Clybourne Park

Bruce Norris
Trish Wadley Productions and David Adkin in association with Park Theatre
Park Theatre (Park 200)

Michael Fox as Jim, Eric Underwood as Albert, Aliyah Odoffin as Francine, Andrew Langtree as Karl and Katie Matsell as Betsy Credit: Mark Douet
Eric Underwood as Albert and Aliyah Odoffin as Francine Credit: Mark Douet
Richard Lintern as Russ and Michael Fox as Jim Credit: Mark Douet
Eric Underwood as Kevin and Andrew Langtree as Steve Credit: Mark Douet
Michael Fox as Soldier Credit: Mark Douet

Bruce Norris’s 2010 play is directly linked to Lorraine Hansberry’s A Raisin in the Sun, written fifty years earlier about a black family buying a house in a white area of Chicago. It is set in that very house, its white owners are packing up just after selling it, with a character in common called Karl (Andrew Longtree) eager to buy the house to keep the place white.

It is a play about racism and property and Oliver Kaderbhai’s production opens with a model house at centre stage, its windows all lit up and a chimney smoking. A soldier in uniform comes on and looks inside then the lights fade as the company bring on elements to create an interior while projected portraits of presidents flash up until reaching Eisenhower, setting the date.

It is 1959 and outgoing owner Russ (Richard Lintern) is eating up the ice cream left when his wife Bev (Imogen Stubbs) cleared out the fridge. A banal conversation about the meaning of Neapolitan and what you call people from different places amusingly satirises their insular attitudes and ignorance but there is an edginess too for they are grieving the death of their son. His involvement in atrocities while serving in Vietnam led to his still recent suicide, one reason for their moving and a sale at a lowish price.

Russ hides his feelings and his anger at how neighbours treated his son beneath a stoic exterior Bev seems disoriented. A visiting vicar shows little understanding and when neighbours turn up who have found out who has bought the house, things explode in a great row.

Andrew Langtree’s Karl spits racist venom even as he invites Bev’s black maid Francine (Aliyah Odoffin, making her stage debut) and her boyfriend Albert (Eric Underwood) to back up his argument. Bev may call Francine her friend but still seems oblivious of racial realities, though she’s better at communicating with Karl’s pregnant deaf wife (Katie Matsell) whose husband largely ignores her. This isn’t just a picture of privilege and prejudice fifty years ago. It asks how much has really changed.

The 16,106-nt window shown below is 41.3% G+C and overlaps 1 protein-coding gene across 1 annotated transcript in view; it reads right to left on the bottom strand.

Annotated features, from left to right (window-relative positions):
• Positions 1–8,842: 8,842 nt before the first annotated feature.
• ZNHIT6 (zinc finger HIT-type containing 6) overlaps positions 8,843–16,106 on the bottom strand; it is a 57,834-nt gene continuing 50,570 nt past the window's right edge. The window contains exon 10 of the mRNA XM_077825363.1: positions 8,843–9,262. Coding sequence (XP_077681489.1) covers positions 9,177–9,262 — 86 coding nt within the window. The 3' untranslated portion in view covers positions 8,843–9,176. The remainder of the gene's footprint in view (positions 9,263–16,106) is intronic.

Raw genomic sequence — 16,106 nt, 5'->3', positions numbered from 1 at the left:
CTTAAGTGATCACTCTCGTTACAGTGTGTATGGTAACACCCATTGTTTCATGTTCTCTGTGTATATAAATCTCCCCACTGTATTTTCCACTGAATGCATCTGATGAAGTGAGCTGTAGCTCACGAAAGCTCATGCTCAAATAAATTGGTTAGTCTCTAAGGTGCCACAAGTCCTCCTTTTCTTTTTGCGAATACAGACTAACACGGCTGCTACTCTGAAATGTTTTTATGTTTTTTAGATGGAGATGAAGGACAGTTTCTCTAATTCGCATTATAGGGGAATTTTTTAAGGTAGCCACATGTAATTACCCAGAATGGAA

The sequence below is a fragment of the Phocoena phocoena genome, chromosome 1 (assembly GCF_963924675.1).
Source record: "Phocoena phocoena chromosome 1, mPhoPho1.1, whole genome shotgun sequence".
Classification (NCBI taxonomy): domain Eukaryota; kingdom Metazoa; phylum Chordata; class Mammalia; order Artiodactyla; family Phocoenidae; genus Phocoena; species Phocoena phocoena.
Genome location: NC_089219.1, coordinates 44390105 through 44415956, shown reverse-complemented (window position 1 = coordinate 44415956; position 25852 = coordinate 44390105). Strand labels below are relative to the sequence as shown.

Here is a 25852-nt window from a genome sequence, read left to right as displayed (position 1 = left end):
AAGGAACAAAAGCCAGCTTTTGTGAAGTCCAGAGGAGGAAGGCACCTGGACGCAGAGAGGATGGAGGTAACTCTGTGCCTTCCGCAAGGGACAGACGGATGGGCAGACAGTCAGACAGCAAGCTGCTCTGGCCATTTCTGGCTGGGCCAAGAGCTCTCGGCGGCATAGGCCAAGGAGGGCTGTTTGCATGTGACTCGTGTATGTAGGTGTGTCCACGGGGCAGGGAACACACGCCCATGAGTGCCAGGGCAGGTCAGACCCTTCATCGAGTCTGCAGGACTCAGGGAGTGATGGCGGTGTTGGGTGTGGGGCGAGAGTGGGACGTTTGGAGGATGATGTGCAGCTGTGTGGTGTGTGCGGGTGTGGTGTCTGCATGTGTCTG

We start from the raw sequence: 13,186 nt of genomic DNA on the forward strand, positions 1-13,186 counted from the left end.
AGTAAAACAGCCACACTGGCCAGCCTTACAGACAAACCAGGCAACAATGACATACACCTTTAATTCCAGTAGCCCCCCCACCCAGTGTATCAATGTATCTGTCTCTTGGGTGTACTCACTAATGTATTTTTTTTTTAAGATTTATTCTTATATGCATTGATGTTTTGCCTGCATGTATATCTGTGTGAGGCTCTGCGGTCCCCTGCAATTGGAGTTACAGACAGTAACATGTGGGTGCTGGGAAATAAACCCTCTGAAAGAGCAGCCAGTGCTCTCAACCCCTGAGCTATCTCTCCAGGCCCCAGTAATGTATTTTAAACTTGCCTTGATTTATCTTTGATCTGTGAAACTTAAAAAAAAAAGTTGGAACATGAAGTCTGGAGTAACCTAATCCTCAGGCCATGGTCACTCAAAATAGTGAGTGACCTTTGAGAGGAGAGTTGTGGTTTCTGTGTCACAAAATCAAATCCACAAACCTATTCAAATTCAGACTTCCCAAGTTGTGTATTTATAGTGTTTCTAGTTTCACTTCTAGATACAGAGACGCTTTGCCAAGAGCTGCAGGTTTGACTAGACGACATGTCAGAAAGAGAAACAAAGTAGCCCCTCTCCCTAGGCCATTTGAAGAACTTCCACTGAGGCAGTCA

The second act fast-forwards to Obama in office. It is set in the same room, somewhat reconfigured, in 2009. Clybourne Park is now a black area but a white couple have bought the house and plan to redevelop the site with a large house. The same cast now play a different set of characters, neighbours gathered to discuss those plans. The black couple lead the objectors, they want to conserve the neighbourhood and keep its character.

It is not just about gentrification and property. Underlying racism is still rife but, though the acting is still dynamic, the second half doesn’t have the same bite. Langtree’s obnoxious character Steve still barks loudly and Katie Matsell as Lindsey is again pregnant but Imogen Stubbs is now playing a self-satisfied property lawyer, Michel Fox a gay man offended by the exchange of coarse jokes the debate turns into. Richard Lintern is now a building worker who disrupt things at intervals.

He digs up a box which was previously seen in the first act and reintroduces the play’s other tragic strand, another of the past guilts that haunt the US. Under Obama, America began to acknowledge them, but what happens now in a Trump divided nation?

Reviewer: Howard Loxton

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